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Orlando: The Puerto Rican Frontier
By Luis Martinez-Fernandez, Special to the Sentinel
16 December 2004
In the past quarter century, the Orlando metropolitan area has assumed a very special place within the Puerto Rican imagination, as thousands of Puerto Ricans -- from the island, as well as from New York and other Northern enclaves -- have responded to the seductive pull of the frontier character of Central Florida. The resulting massive immigration has turned the Orlando area into what some already call Puerto Rico's 79th municipality. It is estimated that the Puerto Rican population in greater Orlando hovers around 300,000, which means that it is larger than that of any of the island's 78 municipalities, with the exception of metropolitan San Juan.
Puerto Rican migratory waves during the middle decades of the 20th century were mostly composed of poor, unskilled, rural migrants displaced by the island's fast-paced processes of industrialization and urbanization. They mostly migrated to New York City and other Northern urban centers. In contrast, the more recent migrations of Puerto Ricans to the Orlando region reflect a wide representation of the island's population, with a large percentage of professionals and members of the middle class.
What pulls them to Orlando?
There are many obvious reasons, which range from a climate similar to Puerto Rico's -- hurricanes and all -- and relatively affordable houses, to more employment opportunities and the existence of myriad Puerto Rican businesses and institutions. I argue that Puerto Ricans are also attracted by the region's frontier nature.
I would like to begin with the notion of Orlando as a social frontier. The region offers a greater degree of social mobility that alleviates the anachronistic social hierarchy that persists on the island and the marginalization endured by the majority of Puerto Ricans in other Northern cities. Orlando's opportunities for socioeconomic mobility are especially appealing to professionals, skilled workers and the middle class. Orlando also presents a system in which individual qualities and credentials mean as much or more than having a well-connected uncle or cousin or having networked at elite schools.
Central Florida is also a political frontier for Puerto Ricans. For Latino politicians, it is a frontier free from old party bosses and ancestral party affiliations. Latino politics in Orlando and Kissimmee are fluid to such an extent that non-career politicians can aspire to high elective positions. In the past election, for example, two relative newcomers to the political arena, John Quinones and Israel Mercado, ran for the same Florida House seat. It is also interesting to note that Orlando's Puerto Rican politicians, again because of the area's frontier character, are forced to engage in negotiations and coalition building to attract the support of other Hispanic voters. By contrast, political negotiation is rare in Puerto Rico, as it is in other Latino-Hispanic enclaves in the United States, such as a Miami dominated by Cubans.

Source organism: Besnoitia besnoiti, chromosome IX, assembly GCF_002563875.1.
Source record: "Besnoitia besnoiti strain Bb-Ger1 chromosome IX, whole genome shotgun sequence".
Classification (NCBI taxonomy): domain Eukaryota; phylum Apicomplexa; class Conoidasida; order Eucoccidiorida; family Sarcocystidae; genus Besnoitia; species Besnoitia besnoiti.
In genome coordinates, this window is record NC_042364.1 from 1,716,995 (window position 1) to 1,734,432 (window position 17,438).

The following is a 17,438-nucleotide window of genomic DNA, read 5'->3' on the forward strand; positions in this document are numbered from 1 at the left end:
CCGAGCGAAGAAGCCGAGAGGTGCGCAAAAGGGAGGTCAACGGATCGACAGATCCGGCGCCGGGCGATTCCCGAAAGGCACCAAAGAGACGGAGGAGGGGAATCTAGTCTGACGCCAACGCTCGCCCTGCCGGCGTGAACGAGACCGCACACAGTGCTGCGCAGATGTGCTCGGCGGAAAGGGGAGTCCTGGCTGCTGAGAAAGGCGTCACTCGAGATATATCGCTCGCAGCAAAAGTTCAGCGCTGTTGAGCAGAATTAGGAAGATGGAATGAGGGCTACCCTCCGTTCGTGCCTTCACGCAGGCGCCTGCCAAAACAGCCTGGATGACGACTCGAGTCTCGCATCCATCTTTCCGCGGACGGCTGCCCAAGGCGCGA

Another manifestation of Orlando's frontier nature is the intellectual frontier that attracted me to this region to establish a new program in Latin American, Caribbean and Latino studies at the University of Central Florida. This is a region in flux, demographic as well as cultural; a place where the Hispanic experience is different from that of other U.S. settings. The study of Latino Orlando encourages new perspectives other than the models used to study Puerto Ricans in New York. Puerto Rico's migrants to Central Florida are not at the margins of Puerto Rican society, but rather at its epicenter. The Central Florida Puerto Rican experience does not fit the colonial model either. Actually, for many Puerto Ricans, moving to Orlando represents a process of decolonization. For some, it is the achievement of statehood: the promised 51st state, the Jibaro (Puerto Rican peasant) statehood promised by Gov. Luis A. Ferre in 1968 (but in the continent); or the consummation of the Puerto Rican Commonwealth as packaged in the Popular Party slogan of the 1992 elections "lo mejor de los dos mundos" (the best of two worlds), but in this case inverted.
I do not want to give the impression that Puerto Rican Orlando is paradise. As every frontier, it has its fair share of tensions as well as social, political and economic conflicts. After all, frontiers are, by definition, settings of danger and risk, where some make it and others do not. We also face disturbing manifestations of racial discrimination as well as linguistic and cultural barriers that impede economic opportunities and social mobility. Notwithstanding, Orlando retains a frontier lure and will doubtless continue to have a special place in the Puerto Rican imagination for the foreseeable future.
Is it 79th municipality, 51st state for island?
Luis Martinez-Fernandez is a historian and director of the Program in Latin American, Caribbean and Latino Studies at the University of Central Florida. He wrote this commentary for the Orlando Sentinel.